If you have a skill or hobby you enjoy, consider if your friends and family can benefit from it. A graphic designer could make a new logo or sign for their aunt’s small business, and a fiber artist could crochet simple plush animals for kids in the family. 

Of course, there are several DIY gifts that don’t require years of practice to get perfect. Consider hot chocolate kits with hot cocoa mix, marshmallows, and sprinkles in a jar with a festive mug. You could also make soothing bath products like sugar scrubs, bath bombs, and hair masks with affordable ingredients you likely already have at home. 

Baked goods are another affordable holiday favorite and easy to do with a little practice. Bake cookies for your friends and family, and decorate them with icing or sprinkles. Print out the cookie stencil below to decorate your cookies perfectly every time. 

Mockup shows printable cookie stencils on a cutting board with seasonal decor.
Click to download holiday cookie stencils.

6. Give Favors Instead of Gifts

Skip gift giving all together and opt to share quality time and generosity with your friends instead. Little favors like shoveling your neighbor’s driveway or babysitting your niece show you care and may mean more than a stocking stuffer would. 

Pick up a new hobby with your loved ones and spend more time with each other year-round. Create a scrapbook of your family memories together and enjoy the memento for years to come.

7. Shop at the Dollar Store

You may be surprised just how much you can save on your holiday budget by shopping at the dollar store. Buy wrapping paper, ribbons, and gift bags for just a dollar each. 

There’s also plenty of options for stocking stuffers and other small gifts. Stickers, dolls, and classic toys like Rubik’s Cubes are especially great if you have children on your list. 

If you’re making your own gifts, you can find affordable craft items like glass jars, glitter, and stationery paper to complete your projects. 

You can even double up on uses by wrapping your gifts in a scarf or filling a basket with goods. Or you can print your own wrapping paper with the perfect design and a touch of personalization. Use this printable joke wrapping paper to share a laugh with your loved ones. Each design has a joke on the outside that reveals the punch line when you open the gift.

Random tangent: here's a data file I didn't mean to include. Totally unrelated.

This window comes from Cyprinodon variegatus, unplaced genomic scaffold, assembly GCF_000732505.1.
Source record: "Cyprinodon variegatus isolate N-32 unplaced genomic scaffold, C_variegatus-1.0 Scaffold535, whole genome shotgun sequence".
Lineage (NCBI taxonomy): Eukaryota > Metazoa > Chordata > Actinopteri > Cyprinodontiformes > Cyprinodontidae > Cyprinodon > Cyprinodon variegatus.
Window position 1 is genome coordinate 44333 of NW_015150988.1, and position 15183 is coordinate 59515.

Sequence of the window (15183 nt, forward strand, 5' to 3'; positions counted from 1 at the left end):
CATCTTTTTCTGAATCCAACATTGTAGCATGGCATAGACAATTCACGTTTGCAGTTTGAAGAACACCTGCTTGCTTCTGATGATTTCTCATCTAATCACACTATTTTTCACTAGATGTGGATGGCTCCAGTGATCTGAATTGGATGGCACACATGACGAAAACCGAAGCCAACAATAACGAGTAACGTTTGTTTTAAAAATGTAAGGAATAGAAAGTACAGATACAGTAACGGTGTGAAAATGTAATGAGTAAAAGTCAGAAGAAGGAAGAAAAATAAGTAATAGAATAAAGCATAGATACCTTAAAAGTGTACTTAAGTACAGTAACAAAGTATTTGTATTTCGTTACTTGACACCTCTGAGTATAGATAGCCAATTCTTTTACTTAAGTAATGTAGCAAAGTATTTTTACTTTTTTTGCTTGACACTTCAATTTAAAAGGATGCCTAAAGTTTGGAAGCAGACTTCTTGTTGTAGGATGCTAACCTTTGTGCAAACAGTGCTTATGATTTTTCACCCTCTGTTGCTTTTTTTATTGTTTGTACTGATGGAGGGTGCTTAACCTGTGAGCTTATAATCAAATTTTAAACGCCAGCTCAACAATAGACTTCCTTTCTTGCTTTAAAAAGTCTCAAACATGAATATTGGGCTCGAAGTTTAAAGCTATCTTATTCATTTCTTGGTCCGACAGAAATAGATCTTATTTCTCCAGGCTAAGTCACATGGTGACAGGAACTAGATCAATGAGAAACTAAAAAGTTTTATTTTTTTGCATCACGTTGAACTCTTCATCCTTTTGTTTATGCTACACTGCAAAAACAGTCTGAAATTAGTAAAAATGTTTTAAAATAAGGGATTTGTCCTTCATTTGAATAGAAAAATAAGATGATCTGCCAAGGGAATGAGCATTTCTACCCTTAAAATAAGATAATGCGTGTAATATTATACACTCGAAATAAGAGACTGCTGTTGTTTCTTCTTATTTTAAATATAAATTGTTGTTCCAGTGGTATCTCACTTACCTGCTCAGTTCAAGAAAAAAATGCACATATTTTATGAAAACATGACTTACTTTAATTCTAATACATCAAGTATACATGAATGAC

Mockup shows printable holiday wrapping paper with jokes and a package wrapped with ribbon.
Click to download printable holiday wrapping paper.

8. Build Your Credit With a Loan

If you’re tight on cash, you can still finish your Christmas shopping with a loan or credit cards. A credit-building loan can get you the money you need while also improving your financial health as you pay off the loan. 

You can also get an installment loan to get cash now and repay the amount over time. Possible’s installment loans give you several months to repay your loans versus the two weeks that other payday lenders offer for repayment.

9. Start a Christmas Fund for Next Year

Save yourself from seasonal stress next year and set a New Year’s financial resolution to save money each month for the holidays. That way you know you’ll have money to spend and can build a more accurate budget for next year’s expenses. 

It’s also a good idea to start a “present closet” and pick up gifts year-round. You can buy for specific people in your life, or just collect neat gifts to use for holidays, birthdays, and any other occasion. 

The holiday season is full of joy and excitement, but sometimes shopping stress takes the cheer out of it. Celebrating Christmas on a budget may seem hard, but with the right Christmas budget, clever savings hacks, and some practice, you can enjoy the holiday season without breaking the bank.

Chang Fu

Chang is an avid writer, among other things, at Possible. He grew up loving reading and writing, creating his own poems and even a book he's now hidden in an old closet, unpublished. His financial experience at a large bank along with his passion for technology to help underserved communities inspires him to write for Possible.